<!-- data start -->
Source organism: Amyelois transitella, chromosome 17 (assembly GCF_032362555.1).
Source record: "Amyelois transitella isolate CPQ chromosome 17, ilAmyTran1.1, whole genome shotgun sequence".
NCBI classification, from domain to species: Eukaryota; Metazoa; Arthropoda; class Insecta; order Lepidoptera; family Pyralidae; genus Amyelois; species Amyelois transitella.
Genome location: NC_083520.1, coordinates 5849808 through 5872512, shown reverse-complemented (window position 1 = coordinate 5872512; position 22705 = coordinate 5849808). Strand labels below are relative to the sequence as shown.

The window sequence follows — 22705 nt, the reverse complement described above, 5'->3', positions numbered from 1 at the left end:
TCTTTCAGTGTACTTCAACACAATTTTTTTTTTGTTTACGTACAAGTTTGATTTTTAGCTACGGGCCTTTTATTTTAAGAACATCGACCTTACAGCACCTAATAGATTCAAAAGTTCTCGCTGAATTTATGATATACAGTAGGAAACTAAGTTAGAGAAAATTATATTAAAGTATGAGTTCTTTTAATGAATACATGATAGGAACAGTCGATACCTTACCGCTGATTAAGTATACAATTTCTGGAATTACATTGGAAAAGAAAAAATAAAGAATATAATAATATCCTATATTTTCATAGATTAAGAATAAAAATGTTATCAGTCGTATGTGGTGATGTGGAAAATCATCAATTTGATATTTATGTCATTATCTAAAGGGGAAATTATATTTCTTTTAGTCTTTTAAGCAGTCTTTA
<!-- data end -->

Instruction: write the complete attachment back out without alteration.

Source organism: Amyelois transitella, chromosome 17 (assembly GCF_032362555.1).
Source record: "Amyelois transitella isolate CPQ chromosome 17, ilAmyTran1.1, whole genome shotgun sequence".
NCBI classification, from domain to species: Eukaryota; Metazoa; Arthropoda; class Insecta; order Lepidoptera; family Pyralidae; genus Amyelois; species Amyelois transitella.
Genome location: NC_083520.1, coordinates 5849808 through 5872512, shown reverse-complemented (window position 1 = coordinate 5872512; position 22705 = coordinate 5849808). Strand labels below are relative to the sequence as shown.

The window sequence follows — 22705 nt, the reverse complement described above, 5'->3', positions numbered from 1 at the left end:
TCTTTCAGTGTACTTCAACACAATTTTTTTTTTGTTTACGTACAAGTTTGATTTTTAGCTACGGGCCTTTTATTTTAAGAACATCGACCTTACAGCACCTAATAGATTCAAAAGTTCTCGCTGAATTTATGATATACAGTAGGAAACTAAGTTAGAGAAAATTATATTAAAGTATGAGTTCTTTTAATGAATACATGATAGGAACAGTCGATACCTTACCGCTGATTAAGTATACAATTTCTGGAATTACATTGGAAAAGAAAAAATAAAGAATATAATAATATCCTATATTTTCATAGATTAAGAATAAAAATGTTATCAGTCGTATGTGGTGATGTGGAAAATCATCAATTTGATATTTATGTCATTATCTAAAGGGGAAATTATATTTCTTTTAGTCTTTTAAGCAGTCTTTA